How do you use classical Egyptian songs? Most of the time you don’t. One of the biggest mistakes that has gone uncorrected in the evolution of Tribal Style is the idea that we can dance to any piece of music. Some songs are just not right for ATS, there are too many quick changes and tempo shifts. It’s meant for a solo dancer, not a group of dancers. Also, classical Egyptian music is usually expecting the dancer to show emotion during certain phrases, something that Tribal doesn’t do. We show a consistent emotion of happiness by smiling, but not flirtatiousness by tipping the head to the side, or intensity by gazing down at the floor or up to the ceiling. We are keeping ourselves open to pick up cues from the other dancers by not making prolonged eye contact with the audience. But this way of dancing to a classical song will appear ‘flat’ to someone who is familiar with Raqs Sharqi or Beledi dance. However, some classical pieces will work for Tribal Style, especially if the slow and fast parts are clearly defined. Don’t disregard a piece that I’ve labeled as Classical. You can learn a lot from listening to and watching Classical Egyptian music and dance. If you try to apply Tribal moves, you’ll see why they don’t work, but it’s always worth listening to.
Can you perform to a Call to Prayer? Not a great idea, but differing circumstances can effect the outcome of this question. It’s always good to know what a piece of music is about, and who you will be performing for. On the one hand I feel that if a religious piece of music has been released on a commercial recording, someone is making a profit off of it and it should be up for grabs. However, I do respect the cultures that the pieces come from so wouldn’t want to offend anyone. You can certainly listen to it and be inspired by it, but use with caution.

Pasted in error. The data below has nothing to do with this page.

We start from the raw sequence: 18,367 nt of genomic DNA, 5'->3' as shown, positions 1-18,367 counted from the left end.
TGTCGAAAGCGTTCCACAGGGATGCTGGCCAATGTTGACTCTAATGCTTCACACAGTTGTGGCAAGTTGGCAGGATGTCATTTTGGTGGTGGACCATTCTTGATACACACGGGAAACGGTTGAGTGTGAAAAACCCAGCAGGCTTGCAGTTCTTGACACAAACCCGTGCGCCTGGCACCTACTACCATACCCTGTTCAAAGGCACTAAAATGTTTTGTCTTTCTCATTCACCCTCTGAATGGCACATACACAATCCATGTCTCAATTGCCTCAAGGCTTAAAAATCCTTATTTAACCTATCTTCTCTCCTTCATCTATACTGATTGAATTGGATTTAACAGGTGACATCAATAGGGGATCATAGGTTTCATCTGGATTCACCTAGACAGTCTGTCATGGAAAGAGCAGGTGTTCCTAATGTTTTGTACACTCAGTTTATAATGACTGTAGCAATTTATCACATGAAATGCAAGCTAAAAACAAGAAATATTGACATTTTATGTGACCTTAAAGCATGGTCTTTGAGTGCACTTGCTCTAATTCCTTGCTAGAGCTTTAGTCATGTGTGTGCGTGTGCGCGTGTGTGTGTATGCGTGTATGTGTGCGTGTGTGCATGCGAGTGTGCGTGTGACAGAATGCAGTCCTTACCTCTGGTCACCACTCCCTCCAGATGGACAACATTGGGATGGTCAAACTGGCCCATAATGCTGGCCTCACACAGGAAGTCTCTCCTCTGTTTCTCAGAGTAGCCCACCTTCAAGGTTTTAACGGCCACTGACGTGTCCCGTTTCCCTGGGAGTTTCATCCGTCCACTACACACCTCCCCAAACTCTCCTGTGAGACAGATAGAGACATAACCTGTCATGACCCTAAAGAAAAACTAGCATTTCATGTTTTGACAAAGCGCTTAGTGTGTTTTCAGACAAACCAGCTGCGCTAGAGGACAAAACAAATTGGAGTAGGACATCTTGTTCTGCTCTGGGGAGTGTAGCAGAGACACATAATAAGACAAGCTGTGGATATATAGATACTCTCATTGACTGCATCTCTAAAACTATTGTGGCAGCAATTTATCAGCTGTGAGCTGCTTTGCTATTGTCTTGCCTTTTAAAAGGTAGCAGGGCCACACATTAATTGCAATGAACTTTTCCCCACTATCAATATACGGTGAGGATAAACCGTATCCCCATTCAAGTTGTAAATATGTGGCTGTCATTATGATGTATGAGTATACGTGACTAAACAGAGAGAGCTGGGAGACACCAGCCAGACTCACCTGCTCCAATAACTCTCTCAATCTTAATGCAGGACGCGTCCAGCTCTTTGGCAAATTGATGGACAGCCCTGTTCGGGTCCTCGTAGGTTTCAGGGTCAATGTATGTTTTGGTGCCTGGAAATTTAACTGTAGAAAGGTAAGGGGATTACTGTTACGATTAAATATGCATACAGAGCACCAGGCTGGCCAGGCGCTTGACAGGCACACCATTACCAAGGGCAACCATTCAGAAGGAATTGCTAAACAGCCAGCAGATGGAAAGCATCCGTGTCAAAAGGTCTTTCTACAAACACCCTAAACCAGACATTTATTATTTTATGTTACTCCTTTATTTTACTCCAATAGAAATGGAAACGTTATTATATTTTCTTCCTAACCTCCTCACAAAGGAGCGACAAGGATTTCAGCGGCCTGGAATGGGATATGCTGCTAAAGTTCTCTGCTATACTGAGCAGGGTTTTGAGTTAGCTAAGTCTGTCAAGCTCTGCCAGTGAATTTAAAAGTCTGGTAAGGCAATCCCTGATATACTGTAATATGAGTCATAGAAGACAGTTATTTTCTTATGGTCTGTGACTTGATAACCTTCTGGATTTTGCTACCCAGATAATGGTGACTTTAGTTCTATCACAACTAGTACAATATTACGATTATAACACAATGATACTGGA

What about techno and electronica? Some of it is great! But too much takes away from the flavor of the dance. I would recommend using electronic music sparingly, as specialty songs.
What are the instruments? Some instruments have various names and spellings. I have used the name that was supplied by the artist. Doumbec, Darbukka or Arabic Tabla; a goblet shaped drum made of clay or metal.
Def, Duff or Tar; a shallow frame drum, similar in look to a tambourine without cymbals. Bendir; a frame drum similar to the Def but with strings suspended across the inside to create a reverberation. Riqq; an Arabic tambourine with a fish skin or Mylar head. Muzhar: a large, deep frame drum with cymbals. Tabla Beledi, Tapan, Davul; a base drum. Zils, Sagat, Finger Cymbals; four small circles of brass, usually 2-3” in diameter.
Mizmar, Zourna, Ghaita; a double reed instrument similar to an Oboe. Nai, Ney, Nay; a flute made from reeds that grow along the Nile. Accordion; although not originally from Egypt, the Accordion has become a standard instrument. Oud, Ud; a stringed instrument, played with a plectrum (similar to a pick.) Rebaba; A stick fiddle, played vertically with a bow. Arghool, Arghul; two reed pipes bound together played at the same time.
copyright FatChanceBellyDance, Inc 2007